A Baseball Commentary
Schmuck, a Yiddish word, has a range of meanings depending on context. In its most innocuous use, a schmuck is a person who does a stupid thing, in which case “dumb schmuck” is the appropriate expression. from www.SchmuckU.com
I think we can all agree with Fred Wilpon, principal owner of the NY Mets that he is, indeed, a schmuck. Wilpon, self deprecatingly referred to himself as such in a recent interview with New Yorker Magazine.
To put his comment in context, Wilpon was remarking about his decision in 2005 to sign Carlos Beltran to a very lucrative long-term contract, making him the center fielder and crown jewel in the Mets lineup. But Fred, this decision does not make you a schmuck.
Consider the facts…Beltran was coming off an historic 2004 post season where he tied an MLB record with 8 post season home runs with the Houston Astros. He had been rookie of the year, was amassing decent if not remarkable stats, and was still relatively young (27) at the time. He is now a five time All-Star and while he’s suffered some injuries in his six plus years in NY, and Mets fans have on more than one occasion been disappointed in his performance in clutch situations, Beltran is a classic “three tool” player. He has distinguished himself as a true power hitter (tied for Mets season HR record at 41), excellent fielder (3 gold glove awards), and base runner (highest stolen base percentage (88%) in MLB since 2000 and is the all time club leader in runs scored at 126).
Beltran’s contract is expiring this year and he is approaching the end of his career so one could argue (especially now that he has once again found his stride and is producing consistently) that it makes sense to try to trade him to a contending team for one or more young prospects. But geez Fred, if that’s your intention, hold your cards up.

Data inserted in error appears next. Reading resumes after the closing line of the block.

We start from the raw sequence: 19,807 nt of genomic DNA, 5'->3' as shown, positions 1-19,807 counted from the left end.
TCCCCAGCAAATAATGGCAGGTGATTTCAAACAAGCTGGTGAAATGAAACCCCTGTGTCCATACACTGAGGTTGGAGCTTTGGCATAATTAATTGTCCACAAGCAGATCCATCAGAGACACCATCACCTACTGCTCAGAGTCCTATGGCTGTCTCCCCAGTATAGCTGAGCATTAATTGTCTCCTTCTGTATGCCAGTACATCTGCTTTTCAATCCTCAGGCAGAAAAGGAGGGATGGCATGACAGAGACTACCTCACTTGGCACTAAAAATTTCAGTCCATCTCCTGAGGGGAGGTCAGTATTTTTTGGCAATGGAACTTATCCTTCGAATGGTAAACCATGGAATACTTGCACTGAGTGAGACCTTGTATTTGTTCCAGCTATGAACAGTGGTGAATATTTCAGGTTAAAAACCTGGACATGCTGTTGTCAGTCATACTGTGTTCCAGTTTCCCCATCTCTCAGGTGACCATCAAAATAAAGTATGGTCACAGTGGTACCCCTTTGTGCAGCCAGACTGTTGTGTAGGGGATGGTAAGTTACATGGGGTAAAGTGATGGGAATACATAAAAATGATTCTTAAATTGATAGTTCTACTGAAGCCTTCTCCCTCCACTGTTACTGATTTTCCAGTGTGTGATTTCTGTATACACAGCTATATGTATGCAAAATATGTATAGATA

Wilpon, in an uncharacteristically expansive mood with the media, also went on to dump on fan favorites Jose Reyes and David Wright. Both Reyes and Wright are young, exciting players of All-Star caliber who have not yet hit their professional stride. While not consistently great, they have both shown potential for brilliant play. Ironically, Jose Reyes who is coming off several injury-marred seasons is playing the best baseball of his young career and is currently tearing up the National League (leading the league in batting average, total hits, doubles, triples, and runs scored; second in stolen bases).
Fred, trash-talking about your players to the media…THAT is what makes you the schmuck. Are you trying to fill the void left by George Steinbrenner?
Your half-assed, phone-in apology didn’t help either. Publically denigrating your players’ abilities and contributions to the team is not just a low-class act but is an incredibly stupid business maneuver when you are possibly shopping them for potential trades. And on that note, Reyes and Wright are among the few reasons people still pay for overpriced tickets to come to Citi Field despite the erratic performance of the team (an underground fan movement to keep Reyes as a NY Met is growing).
Fred, do you really want to field a complete team of low-rent nobodies in New York? Doesn’t sound like a smart business decision. Even if you can’t manage to assemble a winning team, let’s keep it exciting. Somehow, in spite of your arrogance and lousy business skills you’ve found a new partner to feed off. We won’t be surprised though, to read your characterization of the deal in next month’s New Yorker: “Wilpon to new minority owner: Sucker!”
PS: Despite my feelings about his unfortunate media statements re: Mets players, this author does not believe that Wilpon and associates were knowing accomplices of Bernie Madoff as Trustee Irving Pickard alleges. Being dumb and in this case naive, does not make him a crook.